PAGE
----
More than 41 million Americans planted vegetable gardens in 2009 — a number expected to increase as food costs climb, according to a recent Gardening Trends Research Report. When you factor in flowers, herbs and fruits, it’s difficult to find a home where people are not working the soil on a warm sunny day.
Aside from the obvious benefits of fresh flowers and produce, gardening provides low-impact, calorie-burning exercise. One hour of gardening burns about 375 calories. While love of gardening has not changed, methods continue to evolve — and one of the top trends is raised-bed gardening.
Tending a raised bed requires less bending and stooping, and is ideal for yards with poor soil. Rather than working to improve heavy clay soil or adding body to sandy soil, you’re starting with a clean slate. Raised beds are particularly useful for community gardens and urban gardens in areas with compacted or root-bound soil.
“Ninety percent of success is the prep work done ahead of planting,’’ says Mark Dwyer, director of horticulture at Rotary Botanical Gardens in Janesville, Wis. This includes finding a location that gets six to eight hours of direct sun each day.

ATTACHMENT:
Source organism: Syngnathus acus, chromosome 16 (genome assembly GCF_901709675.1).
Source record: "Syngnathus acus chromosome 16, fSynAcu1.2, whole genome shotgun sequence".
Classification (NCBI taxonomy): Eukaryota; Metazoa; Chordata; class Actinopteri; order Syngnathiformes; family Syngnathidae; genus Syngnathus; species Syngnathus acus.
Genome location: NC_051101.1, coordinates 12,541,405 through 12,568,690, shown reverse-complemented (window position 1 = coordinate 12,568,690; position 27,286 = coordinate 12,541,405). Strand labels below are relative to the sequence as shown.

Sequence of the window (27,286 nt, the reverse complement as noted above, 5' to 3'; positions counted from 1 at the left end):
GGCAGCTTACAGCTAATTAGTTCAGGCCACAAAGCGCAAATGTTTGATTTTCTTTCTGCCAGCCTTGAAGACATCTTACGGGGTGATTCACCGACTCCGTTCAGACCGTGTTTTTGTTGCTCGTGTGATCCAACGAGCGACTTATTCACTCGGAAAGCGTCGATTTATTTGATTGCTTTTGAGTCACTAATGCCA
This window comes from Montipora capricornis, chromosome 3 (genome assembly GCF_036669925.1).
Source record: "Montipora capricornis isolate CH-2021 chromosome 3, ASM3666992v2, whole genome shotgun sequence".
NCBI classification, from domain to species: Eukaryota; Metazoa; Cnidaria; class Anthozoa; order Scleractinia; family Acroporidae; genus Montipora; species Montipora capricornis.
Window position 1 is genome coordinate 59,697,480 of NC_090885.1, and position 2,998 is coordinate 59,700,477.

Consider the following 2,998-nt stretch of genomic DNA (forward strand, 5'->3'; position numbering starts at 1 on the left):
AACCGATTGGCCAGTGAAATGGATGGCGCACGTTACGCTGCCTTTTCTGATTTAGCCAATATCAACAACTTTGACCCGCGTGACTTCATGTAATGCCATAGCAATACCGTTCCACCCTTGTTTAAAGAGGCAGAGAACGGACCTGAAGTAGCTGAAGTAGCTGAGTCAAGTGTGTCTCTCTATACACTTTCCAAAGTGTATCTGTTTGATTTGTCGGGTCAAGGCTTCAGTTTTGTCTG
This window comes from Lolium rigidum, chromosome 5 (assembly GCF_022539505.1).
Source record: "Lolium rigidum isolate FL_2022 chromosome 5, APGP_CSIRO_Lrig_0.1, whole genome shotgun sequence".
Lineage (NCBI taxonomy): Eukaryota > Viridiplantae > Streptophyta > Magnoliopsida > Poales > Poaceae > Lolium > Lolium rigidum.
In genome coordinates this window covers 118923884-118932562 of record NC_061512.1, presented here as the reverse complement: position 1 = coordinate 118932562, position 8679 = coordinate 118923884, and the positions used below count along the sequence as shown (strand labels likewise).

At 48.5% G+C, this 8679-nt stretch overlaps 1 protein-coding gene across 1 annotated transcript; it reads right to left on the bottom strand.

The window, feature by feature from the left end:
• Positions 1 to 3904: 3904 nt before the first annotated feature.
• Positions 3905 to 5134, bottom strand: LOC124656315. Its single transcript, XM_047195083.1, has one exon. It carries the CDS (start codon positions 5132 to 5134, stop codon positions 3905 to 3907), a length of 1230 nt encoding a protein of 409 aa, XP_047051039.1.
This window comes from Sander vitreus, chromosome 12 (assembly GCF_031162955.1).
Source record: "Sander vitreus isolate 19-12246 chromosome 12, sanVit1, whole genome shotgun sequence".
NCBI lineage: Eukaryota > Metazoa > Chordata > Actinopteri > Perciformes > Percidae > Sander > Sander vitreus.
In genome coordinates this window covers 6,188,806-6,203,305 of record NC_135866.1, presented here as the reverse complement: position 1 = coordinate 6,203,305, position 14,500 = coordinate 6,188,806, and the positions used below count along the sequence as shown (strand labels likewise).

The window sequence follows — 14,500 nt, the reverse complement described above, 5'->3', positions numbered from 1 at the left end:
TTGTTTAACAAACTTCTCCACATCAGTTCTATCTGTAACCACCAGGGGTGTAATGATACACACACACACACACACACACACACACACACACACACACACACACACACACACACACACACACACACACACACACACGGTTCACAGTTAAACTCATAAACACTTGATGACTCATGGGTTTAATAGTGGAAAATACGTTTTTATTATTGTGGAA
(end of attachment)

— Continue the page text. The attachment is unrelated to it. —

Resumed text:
Once the site is chosen, determine the size of your garden. A first-timer should start small — don’t overwhelm yourself with a massive plot. Select a location that offers room to grow, should you choose to expand your garden in subsequent years.
No matter what size raised bed you choose, the frame needs to be structurally sound and attractive. Helping to fill this niche is the durable, decorative M Brace raised garden bed bracket from Outdoor Essentials.
There are similar raised bed kits available at both Plant Fair Nursery in Star Valley and The Home Depot in Payson.
Once the frame is in place, fill the raised box with quality soil. Garden centers offer bulk and bagged soil mixes. Or create your own blend, using equal parts peat moss, coarse-grade vermiculite and blended compost.
The key to a bountiful harvest — be it fruits, vegetables or flowers — is successful pollination. Brightly colored flowers attract bees and hummingbirds, as will fresh water. Add a luminous green birdbath in serpentine jade to attract birds all summer and to provide an architectural focal point inside your garden.
“Think outside the box,” says Dwyer. Add a few herbs — or anything you want — to make the garden uniquely yours. And don’t discount edible landscape ornamentals: “Many fresh herbs and vegetables can contribute their own charm to an informal border or container,’’ he adds.
Whether for a relaxing hobby or for the desire to grow nutritious fruits and vegetables for you and your neighbors, now is the perfect time to start a garden of your own.
Plant Fair Nursery is hosting a free presentation on square foot gardening with certified trainer Rod Ross at 2:30 p.m., Saturday, April 30. You will learn the basics of square foot gardening, how to set up for square foot garden, how to produce healthy fruits and vegetables, and gardening without digging or weeding.
From ARA Content